SBIR Phase I: Versatile Biobased Plastics from Omega-hydroxylated fatty acids
National Science Foundation
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Small Business Information
6 Metrotech Center, Brooklyn, NY, 11201-3840
Socially and Economically Disadvantaged:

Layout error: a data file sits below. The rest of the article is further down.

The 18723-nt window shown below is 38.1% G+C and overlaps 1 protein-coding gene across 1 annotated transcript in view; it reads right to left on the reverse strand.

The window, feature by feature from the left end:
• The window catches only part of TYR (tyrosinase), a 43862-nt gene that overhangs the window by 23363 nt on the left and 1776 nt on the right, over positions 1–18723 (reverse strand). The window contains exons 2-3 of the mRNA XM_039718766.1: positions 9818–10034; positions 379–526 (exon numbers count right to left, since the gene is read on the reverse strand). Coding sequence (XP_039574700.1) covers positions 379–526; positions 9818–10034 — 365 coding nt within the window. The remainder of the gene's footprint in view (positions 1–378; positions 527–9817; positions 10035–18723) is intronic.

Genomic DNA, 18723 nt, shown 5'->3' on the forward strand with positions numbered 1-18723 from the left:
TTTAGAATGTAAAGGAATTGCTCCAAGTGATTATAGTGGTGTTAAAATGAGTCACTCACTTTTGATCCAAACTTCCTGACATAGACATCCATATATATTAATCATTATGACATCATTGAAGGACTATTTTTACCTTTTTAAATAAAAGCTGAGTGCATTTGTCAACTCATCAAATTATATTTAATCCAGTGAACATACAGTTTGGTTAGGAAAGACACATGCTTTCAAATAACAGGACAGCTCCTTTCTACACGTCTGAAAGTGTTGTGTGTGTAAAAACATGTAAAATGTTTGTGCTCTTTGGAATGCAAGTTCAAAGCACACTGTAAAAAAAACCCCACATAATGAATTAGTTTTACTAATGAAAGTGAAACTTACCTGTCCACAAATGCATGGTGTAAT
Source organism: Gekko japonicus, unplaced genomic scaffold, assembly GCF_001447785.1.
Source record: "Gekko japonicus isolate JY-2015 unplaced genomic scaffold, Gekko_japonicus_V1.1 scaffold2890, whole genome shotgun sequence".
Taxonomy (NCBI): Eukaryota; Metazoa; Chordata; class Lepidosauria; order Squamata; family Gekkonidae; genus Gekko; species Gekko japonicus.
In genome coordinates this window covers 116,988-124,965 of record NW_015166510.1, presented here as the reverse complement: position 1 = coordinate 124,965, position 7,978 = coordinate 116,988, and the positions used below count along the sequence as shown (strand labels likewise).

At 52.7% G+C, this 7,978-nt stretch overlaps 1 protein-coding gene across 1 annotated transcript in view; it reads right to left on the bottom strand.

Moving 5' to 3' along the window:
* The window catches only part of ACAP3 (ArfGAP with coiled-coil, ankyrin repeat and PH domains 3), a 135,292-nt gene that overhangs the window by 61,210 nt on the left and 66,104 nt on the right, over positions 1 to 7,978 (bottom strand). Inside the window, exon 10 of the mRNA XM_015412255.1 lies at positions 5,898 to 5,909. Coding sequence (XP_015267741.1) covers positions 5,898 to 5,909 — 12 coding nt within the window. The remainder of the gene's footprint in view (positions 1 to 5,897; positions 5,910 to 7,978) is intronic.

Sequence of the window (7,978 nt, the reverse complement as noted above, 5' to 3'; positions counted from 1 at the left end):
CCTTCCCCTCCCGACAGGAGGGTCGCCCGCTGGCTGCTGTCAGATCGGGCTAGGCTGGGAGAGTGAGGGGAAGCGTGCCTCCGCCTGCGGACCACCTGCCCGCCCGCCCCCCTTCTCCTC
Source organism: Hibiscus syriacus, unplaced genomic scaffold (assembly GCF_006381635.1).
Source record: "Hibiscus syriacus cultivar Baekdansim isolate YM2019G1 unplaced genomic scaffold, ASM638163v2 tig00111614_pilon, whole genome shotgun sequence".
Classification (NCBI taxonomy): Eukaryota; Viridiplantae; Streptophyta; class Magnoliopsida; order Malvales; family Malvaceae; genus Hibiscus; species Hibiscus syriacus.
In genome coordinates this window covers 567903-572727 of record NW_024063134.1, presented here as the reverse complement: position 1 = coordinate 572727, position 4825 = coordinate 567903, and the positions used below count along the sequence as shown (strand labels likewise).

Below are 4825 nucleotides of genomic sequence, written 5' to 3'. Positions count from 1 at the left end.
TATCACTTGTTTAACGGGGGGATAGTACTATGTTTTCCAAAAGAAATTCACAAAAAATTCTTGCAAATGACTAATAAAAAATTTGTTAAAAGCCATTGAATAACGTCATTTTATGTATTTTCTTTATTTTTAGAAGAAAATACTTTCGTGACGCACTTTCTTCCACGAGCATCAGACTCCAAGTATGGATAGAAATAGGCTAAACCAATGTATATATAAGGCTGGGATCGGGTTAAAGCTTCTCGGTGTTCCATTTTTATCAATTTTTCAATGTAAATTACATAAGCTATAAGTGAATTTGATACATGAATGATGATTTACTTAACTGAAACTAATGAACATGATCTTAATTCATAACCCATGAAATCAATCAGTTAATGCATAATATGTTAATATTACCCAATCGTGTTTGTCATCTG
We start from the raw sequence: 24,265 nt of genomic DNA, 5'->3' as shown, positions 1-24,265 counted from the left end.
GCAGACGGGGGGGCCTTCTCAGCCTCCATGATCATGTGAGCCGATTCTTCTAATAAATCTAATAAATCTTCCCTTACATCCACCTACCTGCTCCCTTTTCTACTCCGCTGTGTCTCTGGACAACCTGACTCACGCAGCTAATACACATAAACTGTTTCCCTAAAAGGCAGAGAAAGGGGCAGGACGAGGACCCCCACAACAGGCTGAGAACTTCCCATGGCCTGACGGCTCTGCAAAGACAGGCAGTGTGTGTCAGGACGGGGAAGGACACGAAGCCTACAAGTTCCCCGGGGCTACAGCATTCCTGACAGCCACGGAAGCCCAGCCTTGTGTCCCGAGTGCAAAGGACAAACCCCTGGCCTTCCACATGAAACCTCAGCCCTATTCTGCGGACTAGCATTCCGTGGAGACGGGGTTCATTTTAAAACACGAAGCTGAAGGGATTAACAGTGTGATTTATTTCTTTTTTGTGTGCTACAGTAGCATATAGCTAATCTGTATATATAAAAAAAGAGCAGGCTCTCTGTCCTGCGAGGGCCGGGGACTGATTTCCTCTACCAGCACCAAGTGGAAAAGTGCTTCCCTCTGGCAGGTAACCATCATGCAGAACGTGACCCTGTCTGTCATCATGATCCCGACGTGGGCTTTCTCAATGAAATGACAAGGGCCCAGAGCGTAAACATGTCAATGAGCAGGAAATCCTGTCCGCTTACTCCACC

AbstractThis Small Business Innovation Research Phase I project will create a family of bioplastics containing omega-hydroxyfatty acid (omega-HOFAs) repeat units to fill a gap in commercially available bioplastics. First, the effects of omega-HOFA chain length on corresponding polymer (P[omega-HOFA]) material properties will be elucidated. Then, reactive blending methods will be studied to generate bioplastics that exploit both polylactic acid (PLA) strength and P(omega-HOFA) ductility. Blend process parameters (e.g. time, temperature, catalyst, and catalyst concentration) will be varied to adjust P(omega-HOFA)/PLA transesterification which will result in ?fine-tuning? of phase compatibility and optimization of blend physical-mechanical properties. We anticipate that, relative to PLA, P(omega-HOFA)/PLA blends will have significantly improved hydrolytic stability, impact resistance, and warp resistance. Requirements will be established for reactor configuration and corresponding process variables as a function scale for both P(omega-HOFA) synthesis and reactive blending. Furthermore, the compostability of P(omega-HOFAs) and P(omega-HOFAs)/PLA will be determined. Successful completion of the proposed Phase I research program will result in a thorough analysis of material thermal and physico-mechanical properties needed for identification of commercial applications and to further engage strategic industrial partners. The broader impact/commercial potential of this project is to develop new biobased materials that meet evolving needs of consumers while providing cost-performance advantages over existing products. Many current bioplastics have inherent problems that limit their market penetration. Of particular relevance to this program is PLA that is hindered in its potential use due to its brittle behavior, inadequate vapor transmission properties, hydrolytic instability, and low impact strength. Our omega-HOFAs provide a versatile readily renewable building block to the plastics industry that through homopolymerization, copolymerization and blending can be used to produce a wide-range of bioplastics with desired physical and mechanical properties. Preliminary work on blends of P(omega-HOFAs) with PLA show that many deficiencies of PLA, such as its brittle behavior, are eliminated while blends show important improvements in strength relative to P(omega-HOFAs). This work will focus on gaining fundamental information on the physical-mechanical properties of these blend materials as the degree of transesterification is manipulated by reactive blending. Furthermore, an understanding will be gained on how blending effects the biodegradability of both components. The outcome of this work will be renewable biodegradable plastics that out-perform their petroleum derived competitors and decrease our dependency on petroleum for chemical production.
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